So as I said, I don’t know what these chickens are trying to pull, but I think this one is probably the ringleader, seeing as how she doesn’t like to follow fencing rules:
We’ve wanted a new car for some time now. Our Malibu was ever faithful and never really needed major repairs, but it was getting to the point where its idiosyncrasies were outnumbering its good points.
The air conditioning would shut off for no discernible reason, requiring the driver to turn the fan off and then back on to get it to start up again;
The turn signals would work sometimes, but other times they wouldn’t work unless the driver wiggled the hazard light button.
The Passkey system was jacked up, so now and then when the driver tried to start it but didn’t hold the key in the start position long enough it would lock out, requiring a 10 minute wait before attempting to start it again.
Yeah, that last one was the most fun.
It was all very exciting, because every problem was intermittent so you never knew when you were going to have to deal with it. Greg, however, is not a very spontaneous type of person, and I think it was getting old.
So last night we went car shopping.
I hate dealing with salespeople. In fact, one time when we were shopping for a truck, Greg told me I was ‘borderline abrasive’ with the dealer. Like I cared. If I was gonna plunk down the kind of change they wanted, I could afford to be abrasive.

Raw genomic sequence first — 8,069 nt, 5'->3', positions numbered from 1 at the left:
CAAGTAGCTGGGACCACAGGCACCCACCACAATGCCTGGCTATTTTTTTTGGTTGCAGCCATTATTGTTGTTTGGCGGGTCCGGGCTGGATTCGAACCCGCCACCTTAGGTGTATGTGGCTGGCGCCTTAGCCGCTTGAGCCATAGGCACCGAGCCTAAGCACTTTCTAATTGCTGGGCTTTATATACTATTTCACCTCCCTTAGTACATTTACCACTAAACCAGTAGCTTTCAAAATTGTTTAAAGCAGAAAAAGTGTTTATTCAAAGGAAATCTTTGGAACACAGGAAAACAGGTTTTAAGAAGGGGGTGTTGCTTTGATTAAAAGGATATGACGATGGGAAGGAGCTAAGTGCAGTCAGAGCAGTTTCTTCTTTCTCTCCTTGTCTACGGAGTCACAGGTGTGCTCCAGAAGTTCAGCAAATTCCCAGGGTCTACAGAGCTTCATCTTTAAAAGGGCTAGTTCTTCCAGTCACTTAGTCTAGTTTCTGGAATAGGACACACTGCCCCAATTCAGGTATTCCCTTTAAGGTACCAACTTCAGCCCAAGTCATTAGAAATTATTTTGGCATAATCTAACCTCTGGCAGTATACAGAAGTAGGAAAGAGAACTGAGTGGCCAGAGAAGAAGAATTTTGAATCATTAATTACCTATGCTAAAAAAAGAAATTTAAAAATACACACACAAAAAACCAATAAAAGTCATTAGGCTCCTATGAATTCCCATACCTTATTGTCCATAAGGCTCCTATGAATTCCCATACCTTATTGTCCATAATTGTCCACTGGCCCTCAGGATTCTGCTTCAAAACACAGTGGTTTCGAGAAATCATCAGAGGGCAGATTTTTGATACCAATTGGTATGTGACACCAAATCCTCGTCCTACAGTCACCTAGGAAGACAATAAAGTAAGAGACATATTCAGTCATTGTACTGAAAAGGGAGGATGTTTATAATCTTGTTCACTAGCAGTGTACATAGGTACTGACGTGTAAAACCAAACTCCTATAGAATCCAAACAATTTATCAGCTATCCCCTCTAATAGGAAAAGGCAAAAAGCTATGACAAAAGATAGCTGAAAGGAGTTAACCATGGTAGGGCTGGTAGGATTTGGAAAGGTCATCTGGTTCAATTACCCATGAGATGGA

At one point the salesman pleaded with Greg to help him out because I was being so hard-nosed in negotiations. Greg said no, sorry, that I did his negotiating for him.
A little later I pointed at the sales contract and flatly refused to pay the administrative fees. I said, “Yeah, we don’t pay administrative fees. That needs to come off there.”
And, of course, they did.
Anyway, after much wheeling and dealing and negotiating, we came home with this:
The Malibu got around 22-23 MPG on average; the truck gets about 13-14.
This puppy got 46 MPG on the way home.
We’re feeling pretty damn good about that.
Warning: This post is not for the faint of heart. If you are the squeamish type, go elsewhere.
Back last February when we bought chicks I refused to name any of them for fear we would grow too attached to them and they’d die.
We paid for pullet chicks, and got them – for the most part.
But then there was Clyde.
Clyde was a beautiful red rooster with iridescent green and black tail feathers. He announced his presence at around 4:30 a.m. each morning. Sometimes as early as 3:30 a.m. He was a confused bird.
Clyde grew meaner over the last few months. He had attacked Ethan a time or two and he had attacked me.
Yesterday, Greg and I went out to move the coop and Clyde tore into Greg.
Really, it was one of the few times I lost myself in gales of laughter. Clyde was rushing Greg, and Greg was yelling, “Oh, no! He’s attacking me, sweetie!”
I was laughing so hard I couldn’t move.
After collecting myself we worked to get Clyde back in his pen, but he was having none of it and absconded to the woods behind our house, where he sat two houses down in the thick brambles and crowed loudly. Greg couldn’t stand it. He worried about the noise, he worried that Clyde would attack a neighbor child. He’s a bit of a worrier.